Network Rail has launched a tree and vegetation management project, operating on the line between Evanton and Invergordon in the Scottish Highlands, with work taking place overnight.
The next works will take place between June and September, seeing workers operate along an 8-mile stretch of the Far North line. The planned work will aim to clear trees and vegetation from adjacent lands within the boundaries of the railway line, which will ensure passenger safety and on-time trains while reducing risk to neighbors along the way.
From June 13, a team will work day and night to carry out the necessary clearances, lasting approximately 16 weeks to clear a 3 meter strip of the outer rail to the limit. Weeding will also be imperative as workers will have to deal with noxious and invasive non-native weeds in the rail corridor.
Tree maintenance could slow down proceedings as any heritage, specimen landscape trees will need to be carefully considered for felling on a case-by-case basis and retained, if safe to do so. Other trees within a rail drop will be cut or completely removed to leave tree cover that will not disturb the natural aesthetics around the line.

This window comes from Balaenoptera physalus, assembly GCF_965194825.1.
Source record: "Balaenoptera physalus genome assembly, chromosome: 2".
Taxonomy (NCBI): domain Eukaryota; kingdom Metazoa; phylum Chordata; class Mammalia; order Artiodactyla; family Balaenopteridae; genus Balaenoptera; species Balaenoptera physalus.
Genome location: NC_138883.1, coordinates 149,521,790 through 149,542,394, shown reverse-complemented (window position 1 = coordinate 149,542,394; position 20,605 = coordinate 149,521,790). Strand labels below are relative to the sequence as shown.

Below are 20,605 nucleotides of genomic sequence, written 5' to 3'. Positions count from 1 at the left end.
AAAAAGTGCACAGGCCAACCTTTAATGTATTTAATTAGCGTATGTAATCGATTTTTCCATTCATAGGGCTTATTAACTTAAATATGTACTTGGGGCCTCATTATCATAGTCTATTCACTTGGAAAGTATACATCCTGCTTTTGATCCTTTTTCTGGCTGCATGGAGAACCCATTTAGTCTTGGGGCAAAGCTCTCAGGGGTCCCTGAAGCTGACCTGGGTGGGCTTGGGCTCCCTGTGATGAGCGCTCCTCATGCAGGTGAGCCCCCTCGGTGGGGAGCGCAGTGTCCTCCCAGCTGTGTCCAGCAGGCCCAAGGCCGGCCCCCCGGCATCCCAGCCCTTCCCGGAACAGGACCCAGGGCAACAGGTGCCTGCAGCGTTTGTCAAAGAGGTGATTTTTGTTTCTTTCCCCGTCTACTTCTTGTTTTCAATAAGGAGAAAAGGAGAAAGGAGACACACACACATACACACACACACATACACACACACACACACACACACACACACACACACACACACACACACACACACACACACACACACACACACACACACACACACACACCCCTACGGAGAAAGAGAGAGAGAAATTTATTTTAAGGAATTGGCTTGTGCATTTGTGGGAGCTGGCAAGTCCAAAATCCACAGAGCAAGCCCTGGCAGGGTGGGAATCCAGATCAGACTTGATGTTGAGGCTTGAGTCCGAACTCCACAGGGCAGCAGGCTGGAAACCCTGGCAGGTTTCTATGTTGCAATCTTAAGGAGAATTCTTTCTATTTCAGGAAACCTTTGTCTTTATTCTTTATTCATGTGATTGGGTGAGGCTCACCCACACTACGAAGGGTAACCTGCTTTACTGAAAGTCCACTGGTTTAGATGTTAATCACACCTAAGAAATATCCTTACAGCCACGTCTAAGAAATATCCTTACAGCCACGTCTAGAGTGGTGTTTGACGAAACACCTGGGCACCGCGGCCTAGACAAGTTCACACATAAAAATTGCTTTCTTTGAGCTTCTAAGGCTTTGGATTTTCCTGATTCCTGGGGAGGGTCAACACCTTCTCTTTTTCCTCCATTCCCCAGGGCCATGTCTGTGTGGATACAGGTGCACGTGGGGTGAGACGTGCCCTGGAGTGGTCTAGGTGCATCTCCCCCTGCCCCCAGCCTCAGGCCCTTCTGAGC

Kirsty Armstrong, Scheme project manager for vegetation clearing works, said:
“Network Rail manages thousands of miles of trees and vegetation along the track to ensure that anything growing along the lines is safe and does not cause delays to trains.
“Through the management of wayside trees and vegetation, Network Rail aims to protect the safety of the operational railway line. This ensures the safety of passengers and reduces the risks for neighbors at the edge of the line.
“Elements of this work are inevitably done at night for safety reasons; however, teams are always aware of the impact their work can have and do what they can to minimize it. We would like to apologize in advance if anyone is disturbed by the works
Prior to the start of this work, extensive environmental studies were carried out in the area, as well as inspections of breeding birds and other protected species. The environmental impacts of these types of projects can be damaging, which is why Network Rail has worked alongside environmentalists to minimize this potentially damaging work.
Input from local communities is important when carrying out projects such as these to ensure public support and for companies to understand the least intrusive forms of carrying out the necessary work. With this in mind, people living closest to the line have been notified of the work by letter with an FAQ section that anticipates and addresses many of the concerns people have raised.
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